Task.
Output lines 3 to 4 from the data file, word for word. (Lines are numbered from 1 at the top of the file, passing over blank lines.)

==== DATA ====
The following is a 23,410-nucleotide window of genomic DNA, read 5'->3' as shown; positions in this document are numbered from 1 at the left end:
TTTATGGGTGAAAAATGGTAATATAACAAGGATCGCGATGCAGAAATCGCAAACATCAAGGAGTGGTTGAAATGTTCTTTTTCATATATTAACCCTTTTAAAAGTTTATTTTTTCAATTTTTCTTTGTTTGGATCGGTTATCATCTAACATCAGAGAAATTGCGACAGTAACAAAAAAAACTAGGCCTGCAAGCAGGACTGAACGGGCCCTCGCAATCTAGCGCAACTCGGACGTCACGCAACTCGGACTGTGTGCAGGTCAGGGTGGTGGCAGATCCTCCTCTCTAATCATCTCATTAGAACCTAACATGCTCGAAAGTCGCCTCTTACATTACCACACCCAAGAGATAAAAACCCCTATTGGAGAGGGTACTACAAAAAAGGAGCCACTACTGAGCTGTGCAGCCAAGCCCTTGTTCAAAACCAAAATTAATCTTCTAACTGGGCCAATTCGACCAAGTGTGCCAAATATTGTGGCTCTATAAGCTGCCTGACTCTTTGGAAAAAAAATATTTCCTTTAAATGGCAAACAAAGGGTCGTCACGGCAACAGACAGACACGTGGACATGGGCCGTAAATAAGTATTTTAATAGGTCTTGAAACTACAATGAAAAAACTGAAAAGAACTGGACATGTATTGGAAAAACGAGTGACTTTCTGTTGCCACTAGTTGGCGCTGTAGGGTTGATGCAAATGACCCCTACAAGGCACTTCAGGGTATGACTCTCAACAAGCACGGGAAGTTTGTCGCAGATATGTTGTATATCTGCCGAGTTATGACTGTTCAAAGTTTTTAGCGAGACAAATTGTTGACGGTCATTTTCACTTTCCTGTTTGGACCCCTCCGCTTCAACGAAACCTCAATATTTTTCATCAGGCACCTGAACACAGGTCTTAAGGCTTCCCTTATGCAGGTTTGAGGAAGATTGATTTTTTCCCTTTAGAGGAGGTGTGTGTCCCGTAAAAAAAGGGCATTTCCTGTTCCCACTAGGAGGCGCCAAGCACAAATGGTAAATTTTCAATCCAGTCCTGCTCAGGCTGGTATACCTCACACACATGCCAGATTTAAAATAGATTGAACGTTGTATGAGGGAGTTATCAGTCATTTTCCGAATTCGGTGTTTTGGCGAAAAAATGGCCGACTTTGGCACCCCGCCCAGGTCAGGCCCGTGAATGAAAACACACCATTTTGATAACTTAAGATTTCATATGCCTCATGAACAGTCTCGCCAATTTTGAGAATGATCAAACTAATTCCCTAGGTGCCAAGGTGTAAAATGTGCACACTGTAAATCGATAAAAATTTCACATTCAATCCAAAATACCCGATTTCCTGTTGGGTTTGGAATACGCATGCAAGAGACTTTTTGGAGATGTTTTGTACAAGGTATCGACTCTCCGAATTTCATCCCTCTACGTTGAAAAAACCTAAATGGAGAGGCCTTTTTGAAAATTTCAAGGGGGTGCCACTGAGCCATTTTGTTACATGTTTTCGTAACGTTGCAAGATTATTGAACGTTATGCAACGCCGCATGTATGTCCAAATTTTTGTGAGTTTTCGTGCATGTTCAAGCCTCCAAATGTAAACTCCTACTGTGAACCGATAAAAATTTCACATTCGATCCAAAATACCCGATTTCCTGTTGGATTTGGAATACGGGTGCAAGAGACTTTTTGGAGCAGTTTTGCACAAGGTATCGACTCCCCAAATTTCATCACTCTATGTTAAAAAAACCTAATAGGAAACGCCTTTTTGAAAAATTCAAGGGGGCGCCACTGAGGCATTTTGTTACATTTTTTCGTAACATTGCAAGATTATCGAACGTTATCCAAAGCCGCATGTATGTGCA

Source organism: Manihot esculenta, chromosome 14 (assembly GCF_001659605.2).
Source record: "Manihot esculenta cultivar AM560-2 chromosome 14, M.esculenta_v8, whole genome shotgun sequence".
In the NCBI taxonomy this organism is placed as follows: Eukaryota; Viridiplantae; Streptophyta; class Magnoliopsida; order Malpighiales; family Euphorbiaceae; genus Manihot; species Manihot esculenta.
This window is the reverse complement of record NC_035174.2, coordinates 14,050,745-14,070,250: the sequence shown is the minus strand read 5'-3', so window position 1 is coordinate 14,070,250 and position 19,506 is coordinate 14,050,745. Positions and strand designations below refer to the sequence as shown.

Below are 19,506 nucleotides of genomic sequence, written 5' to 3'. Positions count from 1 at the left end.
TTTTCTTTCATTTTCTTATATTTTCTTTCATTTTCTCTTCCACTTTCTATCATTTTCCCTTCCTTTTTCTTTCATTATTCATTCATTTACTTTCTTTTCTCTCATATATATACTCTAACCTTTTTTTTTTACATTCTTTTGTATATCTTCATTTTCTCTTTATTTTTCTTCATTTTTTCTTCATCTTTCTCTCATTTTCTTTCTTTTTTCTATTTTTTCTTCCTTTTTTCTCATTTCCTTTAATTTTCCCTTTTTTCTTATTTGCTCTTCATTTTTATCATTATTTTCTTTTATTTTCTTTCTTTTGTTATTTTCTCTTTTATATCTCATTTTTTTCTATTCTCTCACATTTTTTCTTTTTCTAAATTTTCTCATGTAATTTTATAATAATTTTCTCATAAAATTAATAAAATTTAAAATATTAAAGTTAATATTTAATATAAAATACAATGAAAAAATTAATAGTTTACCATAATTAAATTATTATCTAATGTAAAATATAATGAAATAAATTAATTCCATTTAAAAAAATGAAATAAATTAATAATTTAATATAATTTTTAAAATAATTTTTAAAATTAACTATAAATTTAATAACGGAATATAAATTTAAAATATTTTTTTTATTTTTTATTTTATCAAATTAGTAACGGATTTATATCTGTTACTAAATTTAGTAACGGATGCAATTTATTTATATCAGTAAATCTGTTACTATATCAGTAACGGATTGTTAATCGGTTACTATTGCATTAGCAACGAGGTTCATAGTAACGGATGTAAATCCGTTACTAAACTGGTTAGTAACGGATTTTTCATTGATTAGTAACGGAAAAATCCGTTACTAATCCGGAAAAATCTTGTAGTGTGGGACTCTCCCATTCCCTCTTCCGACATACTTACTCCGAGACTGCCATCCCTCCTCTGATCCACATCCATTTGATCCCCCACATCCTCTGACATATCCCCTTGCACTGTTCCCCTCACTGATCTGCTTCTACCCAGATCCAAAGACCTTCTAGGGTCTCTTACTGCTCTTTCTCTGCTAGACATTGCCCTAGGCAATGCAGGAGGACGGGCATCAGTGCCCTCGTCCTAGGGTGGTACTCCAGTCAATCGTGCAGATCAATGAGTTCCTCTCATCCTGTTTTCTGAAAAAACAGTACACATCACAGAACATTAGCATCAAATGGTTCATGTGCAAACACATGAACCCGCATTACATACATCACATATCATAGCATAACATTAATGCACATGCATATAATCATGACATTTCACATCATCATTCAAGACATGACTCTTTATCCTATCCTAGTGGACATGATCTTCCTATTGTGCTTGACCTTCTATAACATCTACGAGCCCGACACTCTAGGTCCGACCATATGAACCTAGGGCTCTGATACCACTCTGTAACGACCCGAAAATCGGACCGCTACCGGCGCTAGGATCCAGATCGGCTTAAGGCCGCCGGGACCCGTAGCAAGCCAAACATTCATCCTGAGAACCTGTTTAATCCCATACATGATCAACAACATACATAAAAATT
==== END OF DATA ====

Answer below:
Source organism: Manihot esculenta, chromosome 14 (assembly GCF_001659605.2).
Source record: "Manihot esculenta cultivar AM560-2 chromosome 14, M.esculenta_v8, whole genome shotgun sequence".